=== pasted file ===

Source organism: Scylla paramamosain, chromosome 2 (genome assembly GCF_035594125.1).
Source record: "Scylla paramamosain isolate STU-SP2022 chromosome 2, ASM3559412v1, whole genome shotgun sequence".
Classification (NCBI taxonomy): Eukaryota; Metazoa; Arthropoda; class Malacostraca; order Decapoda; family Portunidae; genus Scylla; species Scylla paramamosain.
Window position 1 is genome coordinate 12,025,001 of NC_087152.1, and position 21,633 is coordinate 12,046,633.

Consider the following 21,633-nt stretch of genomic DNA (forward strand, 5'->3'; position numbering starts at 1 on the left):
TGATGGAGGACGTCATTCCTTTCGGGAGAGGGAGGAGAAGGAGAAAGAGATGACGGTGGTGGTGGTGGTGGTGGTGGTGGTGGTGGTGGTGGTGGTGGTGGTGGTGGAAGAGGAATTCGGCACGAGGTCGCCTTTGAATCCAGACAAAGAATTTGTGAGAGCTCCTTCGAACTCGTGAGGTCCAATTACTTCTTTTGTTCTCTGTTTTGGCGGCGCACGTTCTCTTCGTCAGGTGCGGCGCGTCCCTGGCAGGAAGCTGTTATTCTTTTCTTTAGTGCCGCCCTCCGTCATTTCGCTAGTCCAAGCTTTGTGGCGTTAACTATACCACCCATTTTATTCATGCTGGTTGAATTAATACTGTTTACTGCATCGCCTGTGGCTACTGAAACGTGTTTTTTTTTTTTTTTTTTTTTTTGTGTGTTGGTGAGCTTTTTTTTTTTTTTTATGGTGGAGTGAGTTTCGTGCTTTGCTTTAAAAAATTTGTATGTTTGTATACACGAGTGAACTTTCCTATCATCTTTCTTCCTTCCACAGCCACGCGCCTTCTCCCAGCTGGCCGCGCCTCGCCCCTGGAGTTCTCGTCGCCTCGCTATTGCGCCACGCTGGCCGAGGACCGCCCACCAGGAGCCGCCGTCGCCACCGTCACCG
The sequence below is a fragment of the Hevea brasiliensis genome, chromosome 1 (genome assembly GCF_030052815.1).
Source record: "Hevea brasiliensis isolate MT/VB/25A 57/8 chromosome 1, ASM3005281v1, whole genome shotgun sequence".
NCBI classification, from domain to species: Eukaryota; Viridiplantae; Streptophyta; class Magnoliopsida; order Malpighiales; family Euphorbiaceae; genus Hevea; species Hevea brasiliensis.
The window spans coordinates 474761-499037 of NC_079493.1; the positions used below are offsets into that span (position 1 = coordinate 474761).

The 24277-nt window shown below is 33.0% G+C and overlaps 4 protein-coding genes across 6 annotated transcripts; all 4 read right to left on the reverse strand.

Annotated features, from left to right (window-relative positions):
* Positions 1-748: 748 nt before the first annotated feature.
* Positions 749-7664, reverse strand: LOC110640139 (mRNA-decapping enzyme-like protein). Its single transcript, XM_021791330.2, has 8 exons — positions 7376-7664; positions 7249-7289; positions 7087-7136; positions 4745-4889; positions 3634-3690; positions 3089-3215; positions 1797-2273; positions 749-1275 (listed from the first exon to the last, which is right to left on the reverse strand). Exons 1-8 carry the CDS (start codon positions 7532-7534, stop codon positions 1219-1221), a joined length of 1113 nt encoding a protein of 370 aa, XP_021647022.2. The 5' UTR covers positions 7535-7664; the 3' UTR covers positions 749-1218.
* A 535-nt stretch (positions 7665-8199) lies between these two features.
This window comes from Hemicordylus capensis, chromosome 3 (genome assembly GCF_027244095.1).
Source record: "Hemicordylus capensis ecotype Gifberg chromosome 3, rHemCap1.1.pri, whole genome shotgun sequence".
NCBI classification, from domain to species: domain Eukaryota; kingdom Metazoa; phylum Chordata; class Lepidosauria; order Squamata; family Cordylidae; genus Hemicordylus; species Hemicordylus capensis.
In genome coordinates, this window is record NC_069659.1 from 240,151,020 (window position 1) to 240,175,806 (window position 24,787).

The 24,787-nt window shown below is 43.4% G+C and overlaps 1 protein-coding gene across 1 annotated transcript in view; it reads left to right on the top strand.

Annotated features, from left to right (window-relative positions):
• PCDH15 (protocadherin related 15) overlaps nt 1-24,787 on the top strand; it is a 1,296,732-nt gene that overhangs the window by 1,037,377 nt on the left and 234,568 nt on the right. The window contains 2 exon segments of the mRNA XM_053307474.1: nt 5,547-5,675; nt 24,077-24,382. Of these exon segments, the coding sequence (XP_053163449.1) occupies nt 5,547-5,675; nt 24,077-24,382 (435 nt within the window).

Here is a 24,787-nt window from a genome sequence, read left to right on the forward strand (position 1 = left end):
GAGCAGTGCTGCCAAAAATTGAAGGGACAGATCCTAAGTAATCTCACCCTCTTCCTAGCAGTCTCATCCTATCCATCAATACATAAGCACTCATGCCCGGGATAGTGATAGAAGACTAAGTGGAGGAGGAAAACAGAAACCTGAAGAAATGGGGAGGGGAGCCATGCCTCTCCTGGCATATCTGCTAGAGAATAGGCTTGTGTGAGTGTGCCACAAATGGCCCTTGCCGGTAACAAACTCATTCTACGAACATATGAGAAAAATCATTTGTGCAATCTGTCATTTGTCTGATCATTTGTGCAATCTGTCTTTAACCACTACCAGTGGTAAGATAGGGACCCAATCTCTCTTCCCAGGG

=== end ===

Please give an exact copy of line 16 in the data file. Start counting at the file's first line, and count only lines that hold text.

This window comes from Hemicordylus capensis, chromosome 3 (genome assembly GCF_027244095.1).